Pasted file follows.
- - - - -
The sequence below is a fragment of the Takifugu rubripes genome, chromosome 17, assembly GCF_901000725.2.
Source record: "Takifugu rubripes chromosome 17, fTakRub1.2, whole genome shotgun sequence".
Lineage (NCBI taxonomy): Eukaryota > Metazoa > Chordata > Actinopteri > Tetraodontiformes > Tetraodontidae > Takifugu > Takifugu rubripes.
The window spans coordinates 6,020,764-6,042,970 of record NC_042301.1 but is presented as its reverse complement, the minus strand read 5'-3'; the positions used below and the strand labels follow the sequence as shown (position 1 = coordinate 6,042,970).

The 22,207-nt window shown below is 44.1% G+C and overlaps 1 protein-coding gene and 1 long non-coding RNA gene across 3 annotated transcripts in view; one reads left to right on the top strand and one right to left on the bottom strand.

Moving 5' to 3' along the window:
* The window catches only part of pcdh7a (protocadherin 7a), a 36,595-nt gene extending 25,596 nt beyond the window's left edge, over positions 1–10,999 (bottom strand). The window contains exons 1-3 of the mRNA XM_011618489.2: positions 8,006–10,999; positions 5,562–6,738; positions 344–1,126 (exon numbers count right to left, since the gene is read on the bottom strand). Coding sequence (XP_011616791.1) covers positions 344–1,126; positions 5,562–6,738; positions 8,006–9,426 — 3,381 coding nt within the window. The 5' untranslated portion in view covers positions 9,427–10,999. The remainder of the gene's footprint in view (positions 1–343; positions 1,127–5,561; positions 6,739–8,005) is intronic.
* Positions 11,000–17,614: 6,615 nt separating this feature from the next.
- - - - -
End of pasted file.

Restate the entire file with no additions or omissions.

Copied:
The sequence below is a fragment of the Takifugu rubripes genome, chromosome 17, assembly GCF_901000725.2.
Source record: "Takifugu rubripes chromosome 17, fTakRub1.2, whole genome shotgun sequence".
Lineage (NCBI taxonomy): Eukaryota > Metazoa > Chordata > Actinopteri > Tetraodontiformes > Tetraodontidae > Takifugu > Takifugu rubripes.
The window spans coordinates 6,020,764-6,042,970 of record NC_042301.1 but is presented as its reverse complement, the minus strand read 5'-3'; the positions used below and the strand labels follow the sequence as shown (position 1 = coordinate 6,042,970).

The 22,207-nt window shown below is 44.1% G+C and overlaps 1 protein-coding gene and 1 long non-coding RNA gene across 3 annotated transcripts in view; one reads left to right on the top strand and one right to left on the bottom strand.

Moving 5' to 3' along the window:
* The window catches only part of pcdh7a (protocadherin 7a), a 36,595-nt gene extending 25,596 nt beyond the window's left edge, over positions 1–10,999 (bottom strand). The window contains exons 1-3 of the mRNA XM_011618489.2: positions 8,006–10,999; positions 5,562–6,738; positions 344–1,126 (exon numbers count right to left, since the gene is read on the bottom strand). Coding sequence (XP_011616791.1) covers positions 344–1,126; positions 5,562–6,738; positions 8,006–9,426 — 3,381 coding nt within the window. The 5' untranslated portion in view covers positions 9,427–10,999. The remainder of the gene's footprint in view (positions 1–343; positions 1,127–5,561; positions 6,739–8,005) is intronic.
* Positions 11,000–17,614: 6,615 nt separating this feature from the next.